When Congress returns to work next week, the first order of business will be to work out the differences in the deficit reduction plans passed by the House and Senate.
Your task is to pressure your representatives into doing the right thing.
“Impossible!” you say. “They could care less about what is best for me or this country. All they care about is themselves.”
Precisely! The majority only care about their re-election. However the reformers have momentum. That is why your input at this time is crucial. You would be surprised at how little effort it takes to scare your representatives into acting responsibly.
Before you make those phone calls and write those e-mails and letters (I recommend doing all three) here are some things you should know:
There are two types of federal spending: mandatory and discretionary. When most people think of mandatory programs, they think of Social Security and Medicare. In reality, Congress has pushed more and more things into the mandatory category in order to protect members’ “sacred cows” from the give and take of the annual budget process.
Unfortunately, when most of these sacred cows were placed in the mandatory category, they were pre-programmed to be increased each year at alarming rates, completely unrelated to the rate of inflation. Many actually contain perverse incentives. They are little spaceships on automatic pilot headed toward the spending stratosphere.
The House budget reconciliation package, which contains some $50 billion in savings, actually makes some much needed changes to these mandatory programs which are eating us alive.
The Senate version does little in the area of reform. However, it would bring in some additional revenue by opening up a tiny portion of the Arctic National Wildlife Refuge to oil drilling and by allowing states to have discretion over whether to allow new leasing for oil or natural gas within 125 miles of their coastlines. In addition to the money – which would be nice – this would ease our dependence on foreign oil, which should be a national priority.
Bottom line: Take the estimated $3.5 billion in oil and gas revenues from the Senate bill and add that to the real cuts and reforms in mandatory programs from the House bill. Every red-blooded taxpayer should demand nothing less!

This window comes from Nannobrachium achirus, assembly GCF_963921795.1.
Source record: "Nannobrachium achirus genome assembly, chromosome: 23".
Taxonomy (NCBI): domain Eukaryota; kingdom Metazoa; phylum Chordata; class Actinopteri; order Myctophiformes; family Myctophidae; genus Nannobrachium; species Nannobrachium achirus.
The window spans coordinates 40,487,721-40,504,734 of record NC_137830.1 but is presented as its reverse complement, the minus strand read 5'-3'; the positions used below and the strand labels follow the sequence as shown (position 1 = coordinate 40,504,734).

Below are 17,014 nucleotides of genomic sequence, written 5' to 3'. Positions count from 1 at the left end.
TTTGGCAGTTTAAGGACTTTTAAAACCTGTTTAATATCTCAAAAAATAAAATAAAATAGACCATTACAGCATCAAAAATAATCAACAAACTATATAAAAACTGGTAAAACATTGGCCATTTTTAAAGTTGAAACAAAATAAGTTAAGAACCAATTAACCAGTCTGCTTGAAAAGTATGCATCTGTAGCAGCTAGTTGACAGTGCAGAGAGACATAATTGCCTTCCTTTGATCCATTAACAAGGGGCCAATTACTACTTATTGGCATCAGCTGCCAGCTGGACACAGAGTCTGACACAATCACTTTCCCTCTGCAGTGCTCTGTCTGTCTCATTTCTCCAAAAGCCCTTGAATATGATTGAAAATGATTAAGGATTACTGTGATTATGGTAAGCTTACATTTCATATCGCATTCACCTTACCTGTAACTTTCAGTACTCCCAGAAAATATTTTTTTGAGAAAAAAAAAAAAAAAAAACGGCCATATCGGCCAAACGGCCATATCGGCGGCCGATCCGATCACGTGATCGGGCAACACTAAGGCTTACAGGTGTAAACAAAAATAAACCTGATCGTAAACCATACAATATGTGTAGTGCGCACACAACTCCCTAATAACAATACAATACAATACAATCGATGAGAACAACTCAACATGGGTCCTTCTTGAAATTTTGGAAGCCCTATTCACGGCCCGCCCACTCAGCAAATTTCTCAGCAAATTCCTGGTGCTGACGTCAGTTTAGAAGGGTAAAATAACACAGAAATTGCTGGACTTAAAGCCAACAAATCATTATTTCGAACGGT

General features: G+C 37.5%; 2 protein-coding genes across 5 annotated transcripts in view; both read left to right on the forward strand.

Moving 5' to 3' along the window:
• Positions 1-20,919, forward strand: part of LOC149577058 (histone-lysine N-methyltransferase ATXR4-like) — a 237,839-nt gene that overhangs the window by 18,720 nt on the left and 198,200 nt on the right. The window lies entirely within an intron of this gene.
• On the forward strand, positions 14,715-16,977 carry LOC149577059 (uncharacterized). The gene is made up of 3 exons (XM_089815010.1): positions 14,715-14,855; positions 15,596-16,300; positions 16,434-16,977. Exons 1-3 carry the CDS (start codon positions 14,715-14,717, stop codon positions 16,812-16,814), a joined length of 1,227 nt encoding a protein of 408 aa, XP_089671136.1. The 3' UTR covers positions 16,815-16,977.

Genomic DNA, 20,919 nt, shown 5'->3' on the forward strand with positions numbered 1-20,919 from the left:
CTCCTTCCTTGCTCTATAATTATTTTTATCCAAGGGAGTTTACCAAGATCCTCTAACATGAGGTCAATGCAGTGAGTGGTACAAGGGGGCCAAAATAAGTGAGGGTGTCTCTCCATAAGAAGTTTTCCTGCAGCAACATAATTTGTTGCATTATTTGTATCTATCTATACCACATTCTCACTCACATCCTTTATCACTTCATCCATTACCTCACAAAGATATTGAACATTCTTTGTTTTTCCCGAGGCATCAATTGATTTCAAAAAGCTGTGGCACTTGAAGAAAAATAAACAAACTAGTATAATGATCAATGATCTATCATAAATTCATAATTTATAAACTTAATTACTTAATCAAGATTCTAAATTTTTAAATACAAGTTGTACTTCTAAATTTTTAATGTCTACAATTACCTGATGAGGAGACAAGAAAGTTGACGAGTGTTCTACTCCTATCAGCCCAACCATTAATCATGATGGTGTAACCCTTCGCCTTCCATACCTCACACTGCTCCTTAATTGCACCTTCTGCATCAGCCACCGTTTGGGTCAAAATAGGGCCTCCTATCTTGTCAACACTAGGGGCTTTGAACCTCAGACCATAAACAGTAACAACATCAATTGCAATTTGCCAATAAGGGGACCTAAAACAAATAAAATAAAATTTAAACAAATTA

In the last five years, mandatory programs have grown by a whopping 28 percent, but two of the most egregious –Medicaid and Food Stamps – have grown 56 percent and 79 percent respectively. Meanwhile, the 1996 welfare reform legislation has cut caseloads in the Temporary Assistance to Needy Families program by 60 percent.
Unfortunately, the initial work requirements have lapsed. According to a welfare study by Robert Rector of the Heritage Foundation, more than half of the caseload of TANF resides in states where recipients can refuse to work or prepare for work and still collect benefits. And, surprise, surprise, Rector discovered that most children could be lifted out of poverty altogether, if they had a parent who would put in a typical 40-hour work week.
Believe it or not, one of the sticking points in the package of cuts proposed by the House is that it would sanction states that don’t require able-bodied welfare recipients to spend 40 hours a week working or preparing for work, instead of the previous requirement of 16 hours per week. How cruel to make those on the public dole work as hard as the taxpayers who are footing the bill!
The big reasons liberal lawmakers don’t want the work requirements strengthened is it would reduce the poverty rolls even further and make it harder to justify maintaining many of these bloated welfare programs.
Liberal Democrats are working to keep the dependent class dependent! The conservative “Blue Dog” Democrats have headed for the tall grass. As for the Republicans, there are the RINOs (Republicans In Name Only) and the timid. They don’t want anyone wagging a finger at them and accusing them of cutting money for the poor, however bloated or misguided the program may be.
We must send a message to these folks that there is nothing compassionate about spending our money on wasteful entitlement programs now growing at alarming rates.
Mandatory spending now constitutes 54 percent of the federal budget. If left unchecked, it will absorb 62 percent in just 10 years. This simply cannot be sustained!
Despite “the end of the world as we know it” rhetoric, the savings over the next five years, amount to only one-third of 1 percent.
This is just a baby step in the right direction but, if this fails, the hope of any future reform will be lost.